The Way Service Contractors do Business is Changing

  The days of paper work orders are quickly coming to an end with the emergence of mobile devices and the cloud. Being able to bring data to the jobsite and store it in the ‘cloud’ is changing the way work is done for service contractors. 

For Steve Hutcherson, president and owner, Elite Heating & Air Inc., www.myeliteair.com, Colfax, N.D., the ‘old’ way of doing things was creating a paper trail with carbon copies of work orders. But after testing a cloud-based solution, he quickly decided to move away from using paper and toward using construction-specific software.

As a small business owner, he did not want to invest in a system where he would need to spend a lot of money up front. Instead, he decided to implement a hosted solution from TRACTree Software, www.TRACTree.com, Manchester, N.H., a division of Control Technologies, which means the provider hosts the technology for him. His technicians are able to access the data through the Web in order to manage work orders and proposals, as well as keep track of key customer information. The software also tracks bids, jobs, service, and provides a customer portal so the clients can review all the work orders. For small service contractors, the cloud is an appealing option because companies don’t have to spend extra capital up front, and they don’t have to incur additional long-term costs associated with managing overhead and hosting the data internally.

Following the implementation of the cloud-based software, Hutcherson bought netbook computers, in addition to the smartphones the technicians were already using. With the devices, the technicians are able to access the software from the field.

He says, ”A technician does not make you money in the office or the shop, so you want to keep them as mobile as possible.” The cloud-based software-combined with mobile devices – allow Hutcherson to do just this. Once the work order is created in TRACTree in the office, it is sent out via text or email to a technician’s phone. Using the netbook, the technician can then download the work order – and any related information they need – and go to the job. Once the job is completed, the technician can type everything up on site and have the customer sign the work order on a signature pad. Then, the technician can immediately send the information back to the dispatcher in the office for filing. The software from TRACTree also integrates with Intuit QuickBooks to seamlessly share information from the service software to the accounting package.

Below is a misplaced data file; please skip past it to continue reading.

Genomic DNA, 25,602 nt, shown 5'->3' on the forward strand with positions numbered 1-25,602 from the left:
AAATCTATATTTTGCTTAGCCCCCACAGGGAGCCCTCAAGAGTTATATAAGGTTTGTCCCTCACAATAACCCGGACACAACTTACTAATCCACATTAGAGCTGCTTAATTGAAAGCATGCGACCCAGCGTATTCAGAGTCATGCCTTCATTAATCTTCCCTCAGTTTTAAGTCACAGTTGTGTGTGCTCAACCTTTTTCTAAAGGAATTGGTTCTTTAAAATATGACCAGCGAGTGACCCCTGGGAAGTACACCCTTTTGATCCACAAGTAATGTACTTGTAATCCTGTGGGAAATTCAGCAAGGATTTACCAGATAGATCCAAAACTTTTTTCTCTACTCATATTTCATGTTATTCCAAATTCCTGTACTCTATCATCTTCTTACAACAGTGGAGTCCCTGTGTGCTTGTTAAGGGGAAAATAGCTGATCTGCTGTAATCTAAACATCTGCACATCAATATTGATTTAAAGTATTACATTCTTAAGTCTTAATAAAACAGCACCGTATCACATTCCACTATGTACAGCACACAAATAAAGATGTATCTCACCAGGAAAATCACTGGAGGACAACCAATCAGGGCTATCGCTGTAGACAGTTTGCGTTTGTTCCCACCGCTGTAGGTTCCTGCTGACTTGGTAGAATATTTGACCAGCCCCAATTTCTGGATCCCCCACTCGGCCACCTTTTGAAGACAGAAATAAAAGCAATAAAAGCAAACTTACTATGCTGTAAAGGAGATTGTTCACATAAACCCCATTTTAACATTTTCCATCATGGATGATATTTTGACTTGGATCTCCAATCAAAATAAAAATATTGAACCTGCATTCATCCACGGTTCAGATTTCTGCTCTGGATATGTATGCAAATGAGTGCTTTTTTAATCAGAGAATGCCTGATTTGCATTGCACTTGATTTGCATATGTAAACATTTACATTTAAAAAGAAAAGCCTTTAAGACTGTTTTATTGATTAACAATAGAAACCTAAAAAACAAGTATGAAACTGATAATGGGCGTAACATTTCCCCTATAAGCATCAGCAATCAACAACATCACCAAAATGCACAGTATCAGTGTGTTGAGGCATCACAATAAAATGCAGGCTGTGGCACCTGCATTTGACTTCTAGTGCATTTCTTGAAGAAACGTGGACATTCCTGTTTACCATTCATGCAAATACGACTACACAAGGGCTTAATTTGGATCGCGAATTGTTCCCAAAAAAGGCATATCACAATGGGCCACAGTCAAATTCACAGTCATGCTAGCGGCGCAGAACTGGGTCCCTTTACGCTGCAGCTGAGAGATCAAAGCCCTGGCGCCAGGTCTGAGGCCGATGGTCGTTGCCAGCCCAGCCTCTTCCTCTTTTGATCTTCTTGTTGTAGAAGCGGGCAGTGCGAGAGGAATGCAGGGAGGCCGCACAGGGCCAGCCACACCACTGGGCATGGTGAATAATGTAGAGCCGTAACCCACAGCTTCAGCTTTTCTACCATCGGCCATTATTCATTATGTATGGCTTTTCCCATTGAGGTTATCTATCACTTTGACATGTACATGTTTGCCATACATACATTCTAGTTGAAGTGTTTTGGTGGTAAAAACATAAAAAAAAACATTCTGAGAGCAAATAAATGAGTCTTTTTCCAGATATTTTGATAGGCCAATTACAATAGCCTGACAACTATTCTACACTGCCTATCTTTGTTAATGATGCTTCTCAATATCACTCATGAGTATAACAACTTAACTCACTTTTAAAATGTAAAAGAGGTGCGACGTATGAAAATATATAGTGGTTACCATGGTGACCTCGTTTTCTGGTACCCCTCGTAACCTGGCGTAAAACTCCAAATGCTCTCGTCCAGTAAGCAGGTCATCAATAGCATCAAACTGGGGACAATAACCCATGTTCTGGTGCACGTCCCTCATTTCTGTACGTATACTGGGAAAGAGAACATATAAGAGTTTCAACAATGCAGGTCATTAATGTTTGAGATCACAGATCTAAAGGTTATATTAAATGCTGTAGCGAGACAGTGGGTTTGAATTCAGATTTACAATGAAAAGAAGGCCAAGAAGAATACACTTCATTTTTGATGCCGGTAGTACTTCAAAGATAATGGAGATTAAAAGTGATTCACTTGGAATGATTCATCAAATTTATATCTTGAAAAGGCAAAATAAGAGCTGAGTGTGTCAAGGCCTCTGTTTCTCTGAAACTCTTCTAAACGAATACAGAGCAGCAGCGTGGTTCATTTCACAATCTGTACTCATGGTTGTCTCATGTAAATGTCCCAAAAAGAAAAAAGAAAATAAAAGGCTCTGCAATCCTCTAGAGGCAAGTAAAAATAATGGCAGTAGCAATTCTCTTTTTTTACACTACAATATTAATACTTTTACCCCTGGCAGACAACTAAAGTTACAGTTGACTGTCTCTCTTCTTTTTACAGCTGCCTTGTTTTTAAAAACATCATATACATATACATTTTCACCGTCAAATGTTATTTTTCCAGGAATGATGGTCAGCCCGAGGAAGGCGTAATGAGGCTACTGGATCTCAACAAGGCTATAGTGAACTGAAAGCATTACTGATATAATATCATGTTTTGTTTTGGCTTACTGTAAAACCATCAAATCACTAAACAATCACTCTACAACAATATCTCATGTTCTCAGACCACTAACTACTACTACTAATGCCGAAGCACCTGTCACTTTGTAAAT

The combination of the mobile devices and the cloud-based software has proven to be a powerful combination for Elite Heating & Air, and Hutcherson has plans to use additional functionality in the future. For example, the software has a technician knowledge base, which allows the technician to put in manuals for other pertinent information – such as “the knob needs to be turned three times” – to make it easier for the next technician to fix. TRACTree is also currently beta testing GPS functionality, which Hutcherson is considering using in order to know which technician would be closest to the service call.

Technology has advanced to the point where service contractors can have data at their fingertips on devices, but Hutcherson points to another interesting trend that is changing the way service contractors do business in the field. He says, “I think the industry is moving toward more laptop computers…and smartphones because equipment nowadays has onboard computers where you actually have to plug a laptop computer into it to make your changes to the parameters.”

He says, “I can dial up to what they call building automated systems, entities, or facilities that have that type of heating or air-conditioning system where you can monitor the temperatures and the heat.”

The emergence of tablets has changed the way business is being done at the jobsite, but it is also changing the way service contractors do business. With cloud-based software and mobile devices, small-sized service contractors can take advantage of a hosted solution in order to create a paperless workflow.

                                                                                                                                                                                                                                                         –Laura Black

www.constructech.com          May/June edition of CONSTRUCTECH